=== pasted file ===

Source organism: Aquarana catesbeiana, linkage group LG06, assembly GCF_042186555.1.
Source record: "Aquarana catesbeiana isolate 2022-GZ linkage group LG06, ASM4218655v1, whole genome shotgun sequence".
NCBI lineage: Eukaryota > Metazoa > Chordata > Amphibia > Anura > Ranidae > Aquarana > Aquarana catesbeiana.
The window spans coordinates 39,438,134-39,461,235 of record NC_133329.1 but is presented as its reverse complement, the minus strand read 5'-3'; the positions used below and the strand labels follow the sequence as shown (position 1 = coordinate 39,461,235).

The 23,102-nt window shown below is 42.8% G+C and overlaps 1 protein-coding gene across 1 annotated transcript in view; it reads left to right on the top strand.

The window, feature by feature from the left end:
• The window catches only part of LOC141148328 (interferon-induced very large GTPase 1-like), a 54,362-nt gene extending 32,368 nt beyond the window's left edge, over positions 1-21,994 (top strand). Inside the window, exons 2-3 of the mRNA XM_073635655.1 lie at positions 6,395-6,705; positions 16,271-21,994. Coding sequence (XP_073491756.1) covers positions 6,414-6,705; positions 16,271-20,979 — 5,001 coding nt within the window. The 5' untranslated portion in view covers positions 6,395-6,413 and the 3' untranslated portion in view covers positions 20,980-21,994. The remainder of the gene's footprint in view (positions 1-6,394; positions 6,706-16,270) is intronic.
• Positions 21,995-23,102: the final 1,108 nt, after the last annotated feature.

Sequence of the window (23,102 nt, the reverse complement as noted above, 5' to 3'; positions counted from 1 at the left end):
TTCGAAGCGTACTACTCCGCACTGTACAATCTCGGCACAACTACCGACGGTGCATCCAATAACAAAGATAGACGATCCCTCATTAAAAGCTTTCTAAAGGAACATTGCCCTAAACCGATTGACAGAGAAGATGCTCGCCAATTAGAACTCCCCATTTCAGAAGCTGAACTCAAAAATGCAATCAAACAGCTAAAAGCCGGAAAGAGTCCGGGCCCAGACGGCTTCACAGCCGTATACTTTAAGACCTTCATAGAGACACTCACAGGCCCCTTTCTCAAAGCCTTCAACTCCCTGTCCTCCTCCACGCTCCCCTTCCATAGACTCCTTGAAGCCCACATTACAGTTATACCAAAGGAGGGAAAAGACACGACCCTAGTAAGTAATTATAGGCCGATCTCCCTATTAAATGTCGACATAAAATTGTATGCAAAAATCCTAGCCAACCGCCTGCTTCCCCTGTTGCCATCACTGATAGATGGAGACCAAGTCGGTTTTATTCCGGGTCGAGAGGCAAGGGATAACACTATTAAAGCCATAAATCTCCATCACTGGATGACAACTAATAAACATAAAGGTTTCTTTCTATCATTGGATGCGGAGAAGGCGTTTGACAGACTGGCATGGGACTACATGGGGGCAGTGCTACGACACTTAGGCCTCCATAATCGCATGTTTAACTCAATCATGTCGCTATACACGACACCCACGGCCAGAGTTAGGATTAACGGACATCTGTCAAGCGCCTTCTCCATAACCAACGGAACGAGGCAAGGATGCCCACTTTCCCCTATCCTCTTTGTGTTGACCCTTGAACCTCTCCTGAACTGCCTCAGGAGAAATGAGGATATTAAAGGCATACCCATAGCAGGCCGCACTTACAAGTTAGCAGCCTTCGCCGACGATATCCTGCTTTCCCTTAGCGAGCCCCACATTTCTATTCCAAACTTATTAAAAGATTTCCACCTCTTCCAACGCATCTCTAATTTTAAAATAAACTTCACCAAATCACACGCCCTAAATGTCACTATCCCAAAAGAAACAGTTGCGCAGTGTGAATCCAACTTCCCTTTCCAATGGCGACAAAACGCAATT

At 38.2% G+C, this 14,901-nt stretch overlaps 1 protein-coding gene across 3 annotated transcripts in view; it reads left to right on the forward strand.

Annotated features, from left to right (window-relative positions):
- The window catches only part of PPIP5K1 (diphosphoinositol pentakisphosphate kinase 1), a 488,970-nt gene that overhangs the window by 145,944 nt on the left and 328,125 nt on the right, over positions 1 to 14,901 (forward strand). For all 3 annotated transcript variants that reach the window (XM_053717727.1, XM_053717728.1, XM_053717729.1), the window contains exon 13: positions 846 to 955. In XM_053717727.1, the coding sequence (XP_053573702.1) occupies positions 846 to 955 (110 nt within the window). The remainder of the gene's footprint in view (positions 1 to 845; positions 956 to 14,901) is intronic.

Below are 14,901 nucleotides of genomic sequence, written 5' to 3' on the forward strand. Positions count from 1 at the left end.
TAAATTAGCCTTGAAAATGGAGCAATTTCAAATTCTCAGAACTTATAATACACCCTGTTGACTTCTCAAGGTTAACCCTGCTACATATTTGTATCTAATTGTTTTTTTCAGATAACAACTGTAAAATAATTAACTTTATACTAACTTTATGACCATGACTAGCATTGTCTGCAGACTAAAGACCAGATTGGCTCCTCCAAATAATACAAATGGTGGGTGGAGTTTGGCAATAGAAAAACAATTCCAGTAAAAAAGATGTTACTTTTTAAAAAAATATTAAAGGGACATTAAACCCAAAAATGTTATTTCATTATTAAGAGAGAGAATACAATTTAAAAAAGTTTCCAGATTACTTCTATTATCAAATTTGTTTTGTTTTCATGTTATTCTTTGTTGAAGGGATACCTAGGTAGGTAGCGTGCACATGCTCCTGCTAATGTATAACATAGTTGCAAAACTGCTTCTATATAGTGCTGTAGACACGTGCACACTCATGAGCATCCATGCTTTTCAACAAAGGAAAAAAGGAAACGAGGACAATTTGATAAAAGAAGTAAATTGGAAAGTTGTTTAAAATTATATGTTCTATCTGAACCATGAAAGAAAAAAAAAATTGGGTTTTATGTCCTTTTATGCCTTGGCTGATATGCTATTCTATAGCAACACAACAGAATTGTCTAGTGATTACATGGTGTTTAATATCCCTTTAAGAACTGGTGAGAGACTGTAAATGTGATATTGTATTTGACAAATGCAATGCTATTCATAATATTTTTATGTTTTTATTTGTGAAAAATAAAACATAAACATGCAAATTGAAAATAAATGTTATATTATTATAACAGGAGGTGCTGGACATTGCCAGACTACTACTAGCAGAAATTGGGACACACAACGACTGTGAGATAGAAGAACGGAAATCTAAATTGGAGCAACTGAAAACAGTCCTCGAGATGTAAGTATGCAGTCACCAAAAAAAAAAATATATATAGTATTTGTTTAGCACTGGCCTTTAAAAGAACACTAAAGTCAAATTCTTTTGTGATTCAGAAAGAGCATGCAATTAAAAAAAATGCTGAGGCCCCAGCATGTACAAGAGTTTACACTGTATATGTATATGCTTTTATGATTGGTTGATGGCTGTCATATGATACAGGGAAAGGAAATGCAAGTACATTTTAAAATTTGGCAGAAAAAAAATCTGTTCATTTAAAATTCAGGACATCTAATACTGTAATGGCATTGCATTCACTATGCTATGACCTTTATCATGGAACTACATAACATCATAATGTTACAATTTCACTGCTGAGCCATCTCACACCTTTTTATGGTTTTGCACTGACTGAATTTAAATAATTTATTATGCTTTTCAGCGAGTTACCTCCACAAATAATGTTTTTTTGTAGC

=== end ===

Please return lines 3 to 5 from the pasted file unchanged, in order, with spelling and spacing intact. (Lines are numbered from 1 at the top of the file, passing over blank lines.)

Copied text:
NCBI lineage: Eukaryota > Metazoa > Chordata > Amphibia > Anura > Ranidae > Aquarana > Aquarana catesbeiana.
The window spans coordinates 39,438,134-39,461,235 of record NC_133329.1 but is presented as its reverse complement, the minus strand read 5'-3'; the positions used below and the strand labels follow the sequence as shown (position 1 = coordinate 39,461,235).

The 23,102-nt window shown below is 42.8% G+C and overlaps 1 protein-coding gene across 1 annotated transcript in view; it reads left to right on the top strand.